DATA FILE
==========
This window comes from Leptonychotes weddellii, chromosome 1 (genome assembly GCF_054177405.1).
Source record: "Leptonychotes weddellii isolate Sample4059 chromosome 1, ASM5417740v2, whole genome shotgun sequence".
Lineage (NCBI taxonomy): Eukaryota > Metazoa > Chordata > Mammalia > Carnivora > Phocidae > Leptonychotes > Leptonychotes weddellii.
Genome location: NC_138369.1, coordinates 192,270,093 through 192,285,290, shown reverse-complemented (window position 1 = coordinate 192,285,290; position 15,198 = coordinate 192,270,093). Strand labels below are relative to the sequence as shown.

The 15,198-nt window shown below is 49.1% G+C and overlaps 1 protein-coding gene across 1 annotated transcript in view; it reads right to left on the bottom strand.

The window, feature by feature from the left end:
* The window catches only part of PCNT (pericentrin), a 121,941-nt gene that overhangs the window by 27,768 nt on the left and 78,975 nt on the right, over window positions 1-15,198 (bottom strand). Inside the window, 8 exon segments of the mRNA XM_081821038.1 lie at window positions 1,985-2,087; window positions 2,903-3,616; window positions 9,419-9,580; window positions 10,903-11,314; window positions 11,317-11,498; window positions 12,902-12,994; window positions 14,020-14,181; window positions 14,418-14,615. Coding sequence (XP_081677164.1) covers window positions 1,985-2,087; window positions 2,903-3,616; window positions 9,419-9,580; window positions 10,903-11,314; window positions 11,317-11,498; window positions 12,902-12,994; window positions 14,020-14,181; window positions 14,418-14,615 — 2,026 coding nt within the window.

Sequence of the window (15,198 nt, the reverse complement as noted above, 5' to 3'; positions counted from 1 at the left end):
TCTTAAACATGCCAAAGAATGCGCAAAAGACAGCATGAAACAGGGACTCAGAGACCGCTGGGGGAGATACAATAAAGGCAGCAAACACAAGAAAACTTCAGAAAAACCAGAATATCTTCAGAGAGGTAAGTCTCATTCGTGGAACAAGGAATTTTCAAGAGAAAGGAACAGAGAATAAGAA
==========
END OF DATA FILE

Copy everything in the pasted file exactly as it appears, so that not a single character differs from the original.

This window comes from Leptonychotes weddellii, chromosome 1 (genome assembly GCF_054177405.1).
Source record: "Leptonychotes weddellii isolate Sample4059 chromosome 1, ASM5417740v2, whole genome shotgun sequence".
Lineage (NCBI taxonomy): Eukaryota > Metazoa > Chordata > Mammalia > Carnivora > Phocidae > Leptonychotes > Leptonychotes weddellii.
Genome location: NC_138369.1, coordinates 192,270,093 through 192,285,290, shown reverse-complemented (window position 1 = coordinate 192,285,290; position 15,198 = coordinate 192,270,093). Strand labels below are relative to the sequence as shown.

The 15,198-nt window shown below is 49.1% G+C and overlaps 1 protein-coding gene across 1 annotated transcript in view; it reads right to left on the bottom strand.

The window, feature by feature from the left end:
* The window catches only part of PCNT (pericentrin), a 121,941-nt gene that overhangs the window by 27,768 nt on the left and 78,975 nt on the right, over window positions 1-15,198 (bottom strand). Inside the window, 8 exon segments of the mRNA XM_081821038.1 lie at window positions 1,985-2,087; window positions 2,903-3,616; window positions 9,419-9,580; window positions 10,903-11,314; window positions 11,317-11,498; window positions 12,902-12,994; window positions 14,020-14,181; window positions 14,418-14,615. Coding sequence (XP_081677164.1) covers window positions 1,985-2,087; window positions 2,903-3,616; window positions 9,419-9,580; window positions 10,903-11,314; window positions 11,317-11,498; window positions 12,902-12,994; window positions 14,020-14,181; window positions 14,418-14,615 — 2,026 coding nt within the window.

Sequence of the window (15,198 nt, the reverse complement as noted above, 5' to 3'; positions counted from 1 at the left end):
TCTTAAACATGCCAAAGAATGCGCAAAAGACAGCATGAAACAGGGACTCAGAGACCGCTGGGGGAGATACAATAAAGGCAGCAAACACAAGAAAACTTCAGAAAAACCAGAATATCTTCAGAGAGGTAAGTCTCATTCGTGGAACAAGGAATTTTCAAGAGAAAGGAACAGAGAATAAGAA